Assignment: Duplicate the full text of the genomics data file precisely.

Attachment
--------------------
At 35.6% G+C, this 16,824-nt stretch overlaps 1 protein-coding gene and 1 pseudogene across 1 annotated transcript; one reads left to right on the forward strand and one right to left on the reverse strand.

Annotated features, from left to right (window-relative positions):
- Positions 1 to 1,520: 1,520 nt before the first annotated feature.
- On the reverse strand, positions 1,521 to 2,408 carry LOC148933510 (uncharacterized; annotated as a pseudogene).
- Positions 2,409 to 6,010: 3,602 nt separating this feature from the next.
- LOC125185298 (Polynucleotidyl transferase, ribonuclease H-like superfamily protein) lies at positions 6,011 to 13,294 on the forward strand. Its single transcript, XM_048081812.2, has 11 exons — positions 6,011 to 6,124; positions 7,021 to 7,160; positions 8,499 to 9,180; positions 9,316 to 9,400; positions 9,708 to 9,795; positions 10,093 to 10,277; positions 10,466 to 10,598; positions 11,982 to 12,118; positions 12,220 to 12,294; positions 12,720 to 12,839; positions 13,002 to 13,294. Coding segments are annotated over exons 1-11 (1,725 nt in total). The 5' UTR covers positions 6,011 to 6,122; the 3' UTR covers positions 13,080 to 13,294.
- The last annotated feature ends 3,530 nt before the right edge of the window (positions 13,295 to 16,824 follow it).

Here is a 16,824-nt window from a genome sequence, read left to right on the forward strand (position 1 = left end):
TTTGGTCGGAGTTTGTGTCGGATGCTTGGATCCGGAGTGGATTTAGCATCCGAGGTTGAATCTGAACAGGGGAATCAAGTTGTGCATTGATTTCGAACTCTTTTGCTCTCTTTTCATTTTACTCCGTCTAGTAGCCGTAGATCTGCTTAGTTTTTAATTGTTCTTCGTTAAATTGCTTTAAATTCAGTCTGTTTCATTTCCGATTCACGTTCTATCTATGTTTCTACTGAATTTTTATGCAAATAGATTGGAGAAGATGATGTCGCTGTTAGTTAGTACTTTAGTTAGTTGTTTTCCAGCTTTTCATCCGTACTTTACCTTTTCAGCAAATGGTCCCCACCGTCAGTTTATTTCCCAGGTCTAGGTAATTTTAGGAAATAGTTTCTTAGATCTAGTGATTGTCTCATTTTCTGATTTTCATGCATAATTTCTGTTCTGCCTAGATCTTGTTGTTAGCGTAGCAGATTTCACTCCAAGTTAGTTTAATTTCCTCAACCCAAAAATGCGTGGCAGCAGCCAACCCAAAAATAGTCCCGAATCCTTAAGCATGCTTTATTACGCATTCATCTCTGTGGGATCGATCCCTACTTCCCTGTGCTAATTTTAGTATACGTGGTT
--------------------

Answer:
At 35.6% G+C, this 16,824-nt stretch overlaps 1 protein-coding gene and 1 pseudogene across 1 annotated transcript; one reads left to right on the forward strand and one right to left on the reverse strand.

Annotated features, from left to right (window-relative positions):
- Positions 1 to 1,520: 1,520 nt before the first annotated feature.
- On the reverse strand, positions 1,521 to 2,408 carry LOC148933510 (uncharacterized; annotated as a pseudogene).
- Positions 2,409 to 6,010: 3,602 nt separating this feature from the next.
- LOC125185298 (Polynucleotidyl transferase, ribonuclease H-like superfamily protein) lies at positions 6,011 to 13,294 on the forward strand. Its single transcript, XM_048081812.2, has 11 exons — positions 6,011 to 6,124; positions 7,021 to 7,160; positions 8,499 to 9,180; positions 9,316 to 9,400; positions 9,708 to 9,795; positions 10,093 to 10,277; positions 10,466 to 10,598; positions 11,982 to 12,118; positions 12,220 to 12,294; positions 12,720 to 12,839; positions 13,002 to 13,294. Coding segments are annotated over exons 1-11 (1,725 nt in total). The 5' UTR covers positions 6,011 to 6,122; the 3' UTR covers positions 13,080 to 13,294.
- The last annotated feature ends 3,530 nt before the right edge of the window (positions 13,295 to 16,824 follow it).

Here is a 16,824-nt window from a genome sequence, read left to right on the forward strand (position 1 = left end):
TTTGGTCGGAGTTTGTGTCGGATGCTTGGATCCGGAGTGGATTTAGCATCCGAGGTTGAATCTGAACAGGGGAATCAAGTTGTGCATTGATTTCGAACTCTTTTGCTCTCTTTTCATTTTACTCCGTCTAGTAGCCGTAGATCTGCTTAGTTTTTAATTGTTCTTCGTTAAATTGCTTTAAATTCAGTCTGTTTCATTTCCGATTCACGTTCTATCTATGTTTCTACTGAATTTTTATGCAAATAGATTGGAGAAGATGATGTCGCTGTTAGTTAGTACTTTAGTTAGTTGTTTTCCAGCTTTTCATCCGTACTTTACCTTTTCAGCAAATGGTCCCCACCGTCAGTTTATTTCCCAGGTCTAGGTAATTTTAGGAAATAGTTTCTTAGATCTAGTGATTGTCTCATTTTCTGATTTTCATGCATAATTTCTGTTCTGCCTAGATCTTGTTGTTAGCGTAGCAGATTTCACTCCAAGTTAGTTTAATTTCCTCAACCCAAAAATGCGTGGCAGCAGCCAACCCAAAAATAGTCCCGAATCCTTAAGCATGCTTTATTACGCATTCATCTCTGTGGGATCGATCCCTACTTCCCTGTGCTAATTTTAGTATACGTGGTT